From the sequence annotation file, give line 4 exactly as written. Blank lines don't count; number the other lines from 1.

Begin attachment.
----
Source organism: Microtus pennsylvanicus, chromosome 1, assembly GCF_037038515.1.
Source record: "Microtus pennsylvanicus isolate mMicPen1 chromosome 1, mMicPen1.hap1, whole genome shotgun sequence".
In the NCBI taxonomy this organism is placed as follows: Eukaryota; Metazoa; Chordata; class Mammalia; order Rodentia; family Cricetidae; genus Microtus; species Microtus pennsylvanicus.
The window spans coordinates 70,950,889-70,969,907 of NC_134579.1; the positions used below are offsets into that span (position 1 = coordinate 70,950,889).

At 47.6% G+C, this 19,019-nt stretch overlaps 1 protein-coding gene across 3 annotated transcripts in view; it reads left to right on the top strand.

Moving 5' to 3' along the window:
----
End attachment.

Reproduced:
The window spans coordinates 70,950,889-70,969,907 of NC_134579.1; the positions used below are offsets into that span (position 1 = coordinate 70,950,889).